Some Iowans have the perception the fresh fruits and veggies they buy at farmers’ markets cost more than at the chain supermarket, but a study finds locally-grown foods may actually be less expensive. Rich Pirog, executive director of the Leopold Center for Sustainable Agriculture, says the study offers encouraging news for consumers — and for farmers.
“We looked at in-season sales of a set of fresh vegetables you could get at farmers markets and also could buy those same products at a retail store,” Pirog says. “The prices? There was no significant difference, in fact, the local prices were slightly cheaper.” The study checked prices on eight different vegetables at farmers’ markets in Ames, Cedar Rapids, Des Moines and Iowa City versus produce from national and international sources being sold at grocery stores in those cities. Pirog says the study also gauged prices for eggs and meats with the same results.
“If the only difference between the products is whether it’s local or not local, we found really no differences in vegetable prices in season,” Pirog says. “We also didn’t find any differences in ground beef and pork, particularly pork chops, comparing our local butcher stores and conventional retail.” The study compared prices on: zucchini, summer squash, cucumbers, string beans, cabbage, onions, tomatoes and sweet corn. The locally-grown items averaged a dollar-25 a pound while the supermarket cost was a dollar-39. Pirog says some Iowa farmers are turning to what are called “high tunnels,” inexpensive, portable greenhouses which allow them to extend their growing seasons.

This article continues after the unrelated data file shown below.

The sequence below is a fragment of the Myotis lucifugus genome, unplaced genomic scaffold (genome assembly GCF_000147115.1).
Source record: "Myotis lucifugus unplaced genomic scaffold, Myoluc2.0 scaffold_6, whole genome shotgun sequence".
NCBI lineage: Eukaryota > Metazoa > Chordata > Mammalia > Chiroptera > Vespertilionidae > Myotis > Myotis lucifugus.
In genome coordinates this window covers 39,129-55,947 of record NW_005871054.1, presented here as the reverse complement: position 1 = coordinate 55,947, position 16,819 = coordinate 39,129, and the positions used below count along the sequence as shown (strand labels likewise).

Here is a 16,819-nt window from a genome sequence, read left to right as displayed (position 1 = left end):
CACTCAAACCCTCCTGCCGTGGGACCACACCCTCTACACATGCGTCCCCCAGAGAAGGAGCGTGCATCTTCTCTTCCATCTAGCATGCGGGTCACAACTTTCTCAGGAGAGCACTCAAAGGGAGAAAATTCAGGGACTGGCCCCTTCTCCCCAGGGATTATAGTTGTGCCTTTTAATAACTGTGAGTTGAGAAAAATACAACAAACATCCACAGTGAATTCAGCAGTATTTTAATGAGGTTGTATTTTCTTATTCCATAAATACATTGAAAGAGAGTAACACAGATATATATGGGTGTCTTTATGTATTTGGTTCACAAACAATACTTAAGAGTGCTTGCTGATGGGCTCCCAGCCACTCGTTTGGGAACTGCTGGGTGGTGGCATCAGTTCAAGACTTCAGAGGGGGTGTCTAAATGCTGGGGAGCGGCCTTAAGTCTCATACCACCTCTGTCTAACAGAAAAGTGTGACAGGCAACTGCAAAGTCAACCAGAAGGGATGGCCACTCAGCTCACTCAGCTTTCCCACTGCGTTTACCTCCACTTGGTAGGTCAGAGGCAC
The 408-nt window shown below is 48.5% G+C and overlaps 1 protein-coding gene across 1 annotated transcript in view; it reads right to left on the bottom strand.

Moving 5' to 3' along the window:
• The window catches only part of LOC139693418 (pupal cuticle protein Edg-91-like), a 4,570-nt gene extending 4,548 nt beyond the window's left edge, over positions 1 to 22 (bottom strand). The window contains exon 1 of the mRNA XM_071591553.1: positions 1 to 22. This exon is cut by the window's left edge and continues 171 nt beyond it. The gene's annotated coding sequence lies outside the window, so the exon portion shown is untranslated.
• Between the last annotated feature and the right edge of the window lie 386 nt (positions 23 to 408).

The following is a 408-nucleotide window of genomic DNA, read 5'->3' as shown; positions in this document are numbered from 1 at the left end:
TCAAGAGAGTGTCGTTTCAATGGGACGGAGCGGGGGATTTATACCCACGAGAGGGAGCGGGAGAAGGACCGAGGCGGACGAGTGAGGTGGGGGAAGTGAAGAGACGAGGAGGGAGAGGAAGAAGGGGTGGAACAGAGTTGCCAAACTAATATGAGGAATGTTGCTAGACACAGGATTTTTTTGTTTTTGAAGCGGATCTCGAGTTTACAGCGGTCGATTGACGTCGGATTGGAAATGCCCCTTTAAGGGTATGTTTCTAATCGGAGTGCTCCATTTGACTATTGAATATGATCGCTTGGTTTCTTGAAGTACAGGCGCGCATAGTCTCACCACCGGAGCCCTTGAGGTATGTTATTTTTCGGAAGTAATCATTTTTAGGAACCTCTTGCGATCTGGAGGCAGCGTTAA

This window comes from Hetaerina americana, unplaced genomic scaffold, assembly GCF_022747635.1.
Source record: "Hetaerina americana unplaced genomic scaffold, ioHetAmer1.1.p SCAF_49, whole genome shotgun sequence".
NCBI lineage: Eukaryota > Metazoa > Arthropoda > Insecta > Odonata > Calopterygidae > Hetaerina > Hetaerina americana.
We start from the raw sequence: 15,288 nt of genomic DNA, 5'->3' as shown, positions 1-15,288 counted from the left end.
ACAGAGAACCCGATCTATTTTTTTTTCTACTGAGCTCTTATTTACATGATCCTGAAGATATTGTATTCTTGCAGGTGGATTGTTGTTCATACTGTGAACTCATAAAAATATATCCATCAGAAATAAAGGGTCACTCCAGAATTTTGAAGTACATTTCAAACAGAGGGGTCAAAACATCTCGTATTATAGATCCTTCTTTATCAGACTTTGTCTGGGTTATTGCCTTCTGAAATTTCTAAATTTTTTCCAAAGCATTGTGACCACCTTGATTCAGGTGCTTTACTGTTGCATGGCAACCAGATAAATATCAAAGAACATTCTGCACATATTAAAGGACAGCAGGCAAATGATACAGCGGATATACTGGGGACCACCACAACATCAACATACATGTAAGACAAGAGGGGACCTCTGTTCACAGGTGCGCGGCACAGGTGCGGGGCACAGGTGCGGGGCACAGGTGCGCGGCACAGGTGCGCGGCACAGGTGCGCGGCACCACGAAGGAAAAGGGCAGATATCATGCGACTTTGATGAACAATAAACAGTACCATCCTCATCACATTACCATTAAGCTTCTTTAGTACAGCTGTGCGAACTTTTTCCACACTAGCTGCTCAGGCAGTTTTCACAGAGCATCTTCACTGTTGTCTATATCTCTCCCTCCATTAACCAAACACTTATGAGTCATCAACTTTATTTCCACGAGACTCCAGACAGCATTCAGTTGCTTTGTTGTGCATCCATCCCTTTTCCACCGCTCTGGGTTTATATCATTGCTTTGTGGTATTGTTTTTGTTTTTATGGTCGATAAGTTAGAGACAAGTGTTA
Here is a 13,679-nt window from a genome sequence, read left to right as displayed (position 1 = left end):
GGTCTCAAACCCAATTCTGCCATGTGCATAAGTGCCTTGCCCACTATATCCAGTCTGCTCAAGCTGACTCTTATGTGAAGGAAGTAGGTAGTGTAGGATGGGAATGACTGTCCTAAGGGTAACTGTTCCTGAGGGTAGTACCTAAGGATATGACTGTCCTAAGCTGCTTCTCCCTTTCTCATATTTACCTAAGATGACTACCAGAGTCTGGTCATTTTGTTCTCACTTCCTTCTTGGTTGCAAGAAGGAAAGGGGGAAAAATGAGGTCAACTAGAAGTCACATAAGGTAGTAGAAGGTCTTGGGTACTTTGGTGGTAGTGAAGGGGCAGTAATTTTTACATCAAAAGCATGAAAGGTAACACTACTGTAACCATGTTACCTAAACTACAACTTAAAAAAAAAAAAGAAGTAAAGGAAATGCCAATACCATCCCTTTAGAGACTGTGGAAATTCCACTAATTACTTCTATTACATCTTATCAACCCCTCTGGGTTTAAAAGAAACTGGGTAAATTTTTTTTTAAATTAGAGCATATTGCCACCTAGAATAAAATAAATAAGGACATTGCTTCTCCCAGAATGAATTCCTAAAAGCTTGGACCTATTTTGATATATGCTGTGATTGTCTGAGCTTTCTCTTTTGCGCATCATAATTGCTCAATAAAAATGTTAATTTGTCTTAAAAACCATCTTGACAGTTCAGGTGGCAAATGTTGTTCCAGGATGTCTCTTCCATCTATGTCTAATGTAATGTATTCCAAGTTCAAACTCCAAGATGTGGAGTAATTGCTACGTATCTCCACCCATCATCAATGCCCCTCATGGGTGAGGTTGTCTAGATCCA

Pirog says, “In the near future, as we see more of these go up around the state, we may start seeing a number of vegetable items not only available for those one or two months we normally see them but we might see them for maybe three or four or even five months out of the year.” Iowa’s seeing a rise in demand for locally-grown foods and he says Iowa’s seeing a corresponding rise in the number of farmers’ markets.
“When the Department of Agriculture first started keeping records, there was about 65 in the mid to late-80s,” Pirog says. “Just in the last two or three years, we’ve gone from about 170 or 180 farmers markets to well over 200. I think we’ve got about 210.” Learn more about the study at “www.leopold.iastate.edu“.